We found a high concordance rate of MS-PCR with the sequencing method in detecting M41L and K70R point mutations. The finding is compatible with previous papers. 16,17 Discordant results between the MS-PCR and sequencing method were seen in some samples, most of which showed mutant type by the MS-PCR but wild type by the sequencing method. We think that such discordances are due to the greater sensitivity of MS-PCR for detecting a minor virus population than the sequencing method. However, a high sensitivity and specificity of detecting 2 particular point mutations do not specifically justify the application of M41L and K70R MS-PCR for the screening of AZT-resistant viruses in the field. D67N and T215Y/F mutations are very common but it is technically difficult to establish MS-PCR specific for these mutations due to a higher degree of polymorphism around the mutation sites. Our data showed that these mutations were frequently accompanied by M41L and/or K70R as previously reported in subtype B. 22 Furthermore, we evaluated how efficiently the M41L and K70R MS-PCR could detect AZT-resistant viruses that were detected by the sequencing. The overall sensitivity was reasonably high particularly among the viruses with multiple drug resistance mutations.
This is the first report that addressed the transmission of drug-resistant HIV-1 using a large number of samples in Thai-land. We found that the prevalence of HIV-1 strains with either M41L or K70R mutation was as low as 0.7% among our drug-naive population. Considering that the overall sensitivity of the MS-PCR for detecting HIV-1 with any AZT resistance mutation was 86.4%, the prevalence of AZT-resistant HIV-1 was estimated to be 0.8%, which is still very low. There is still the concern that the low prevalence of resistant virus could be a consequence of the fact that the resistance to AZT in the drug-naive population was often associated with mutations at codon 60 or 215. To exclude this possibility, we further tested 60 samples, which were randomly selected from the drug-naive samples and confirmed that none had drug resistance mutations at these sites. The majority (127/292) of drug-naive individuals (43.5%) were initially diagnosed as HIV infected in 1997 or before, when the PMTCT program started in the region, and many were likely to have been infected several years prior to their first diagnosis of HIV infection. Thus, our result may not show an effect, which could have been triggered by the PMTCT program. A report from the United Kingdom suggests that transmission of drug-resistant HIV-1 is increasing. 23 We believe that our report is important in providing the baseline information on AZT-resistant HIV-1.
There has not been a consensus on the strategy of monitoring the transmission of drug-resistant HIV-1 in developing countries. Detecting individuals with primary viremia is ideal but not practical. In our study, we surveyed a drug-naive population for the presence of drug-resistant viruses. One concern with this approach is that drug-resistant viruses, which are generally less fit, might have been overwhelmed by the wild-type viruses in the absence of antiretroviral drug pressure because drug-resistant viruses among drug-treated individuals disappear following the interruption of antiretroviral therapy. 24 However, a recently published paper showed 2 cases of transmission of drug-resistant HIV-1 in which the resistant genotypes remained as a dominant population for a prolonged period in the absence of antiretroviral therapy. 25 Another way to monitor the spread of antiretroviral drug–resistant viruses is to screen infected individuals shortly after they receive antiretroviral therapy, which selects a minor population of insidious resistant viruses, before de novo resistance mutations occur. Further studies are needed.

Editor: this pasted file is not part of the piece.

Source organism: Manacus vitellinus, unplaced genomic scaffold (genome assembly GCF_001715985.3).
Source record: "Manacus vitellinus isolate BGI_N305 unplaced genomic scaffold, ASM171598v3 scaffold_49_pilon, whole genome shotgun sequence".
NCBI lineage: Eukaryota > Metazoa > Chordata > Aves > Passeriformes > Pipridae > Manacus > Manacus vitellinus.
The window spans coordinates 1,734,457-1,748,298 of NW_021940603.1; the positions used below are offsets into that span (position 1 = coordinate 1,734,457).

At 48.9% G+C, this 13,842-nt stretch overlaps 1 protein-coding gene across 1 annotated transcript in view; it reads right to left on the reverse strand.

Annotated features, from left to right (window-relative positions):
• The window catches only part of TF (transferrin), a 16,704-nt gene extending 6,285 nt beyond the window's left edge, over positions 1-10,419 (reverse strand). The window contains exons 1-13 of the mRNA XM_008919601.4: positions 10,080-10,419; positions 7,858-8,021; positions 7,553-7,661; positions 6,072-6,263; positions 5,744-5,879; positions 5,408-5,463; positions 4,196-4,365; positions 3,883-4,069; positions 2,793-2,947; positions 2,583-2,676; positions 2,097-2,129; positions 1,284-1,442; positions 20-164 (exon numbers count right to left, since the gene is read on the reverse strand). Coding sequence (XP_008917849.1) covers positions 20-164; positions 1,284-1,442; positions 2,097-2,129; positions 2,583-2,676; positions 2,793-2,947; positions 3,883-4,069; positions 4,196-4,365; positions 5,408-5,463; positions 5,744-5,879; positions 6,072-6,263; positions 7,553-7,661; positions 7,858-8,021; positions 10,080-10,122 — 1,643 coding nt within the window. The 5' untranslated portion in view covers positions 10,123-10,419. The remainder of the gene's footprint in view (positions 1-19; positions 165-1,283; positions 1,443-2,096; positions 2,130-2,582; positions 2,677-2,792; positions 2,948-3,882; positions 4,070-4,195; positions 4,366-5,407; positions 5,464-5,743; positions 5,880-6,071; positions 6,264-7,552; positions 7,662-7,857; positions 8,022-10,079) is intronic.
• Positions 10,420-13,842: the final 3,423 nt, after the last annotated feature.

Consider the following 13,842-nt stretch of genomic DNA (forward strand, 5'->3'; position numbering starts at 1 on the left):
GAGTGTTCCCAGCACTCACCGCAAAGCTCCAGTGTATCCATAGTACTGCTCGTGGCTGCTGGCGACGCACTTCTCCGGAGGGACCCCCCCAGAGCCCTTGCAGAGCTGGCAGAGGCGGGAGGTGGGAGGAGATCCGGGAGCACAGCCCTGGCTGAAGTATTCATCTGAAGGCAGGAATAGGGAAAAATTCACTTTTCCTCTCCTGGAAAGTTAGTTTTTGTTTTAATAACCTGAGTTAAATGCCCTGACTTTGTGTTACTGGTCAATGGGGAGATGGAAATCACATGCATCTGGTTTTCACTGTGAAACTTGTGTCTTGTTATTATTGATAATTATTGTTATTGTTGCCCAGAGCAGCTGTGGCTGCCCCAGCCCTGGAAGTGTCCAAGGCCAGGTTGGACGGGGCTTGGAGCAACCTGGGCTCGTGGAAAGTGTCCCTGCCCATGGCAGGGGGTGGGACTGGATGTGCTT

This study demonstrates that it is feasible to apply MS-PCR techniques for screening a large number of field samples for the presence of AZT-resistant viruses in Thailand. Taking into account the enormous benefits of MS-PCR such as much lower cost, ease of use, no requirement of automated sequencers, and higher sensitivity of detecting a minor virus population, we think that the M41L and K70R MS-PCR is a useful technique for the screening of AZT-resistant HIV-1 in epidemiologic surveys in developing countries. Recently, GPOvir has become widely available in Thailand. As the patterns of drug-resistant mutations against 3TC and nevirapine are relatively simple, we propose that MS-PCR technique should be considered for monitoring viruses resistant to this combination of antiretroviral drugs.
We thank Ms. Suthira Kasemusuk, Ms. Sriprai Seneewong-na-ayoottaya, Ms. Anongnard Ariyakrua, Ms. Nutira Boonna, and Mr. Praphan Wrongramnong for their field works; Ms. Kanha Lor-yont, Mr. Wicharn Khaewkarnka, Mr. Sithichai Umnajsirisuk, Mr. Somchai Ni-yom-thai, and Ms. Jirawan Srisawat for their laboratory assistance. Finally, we would like to thank the HIV-infected individuals who participated in this study.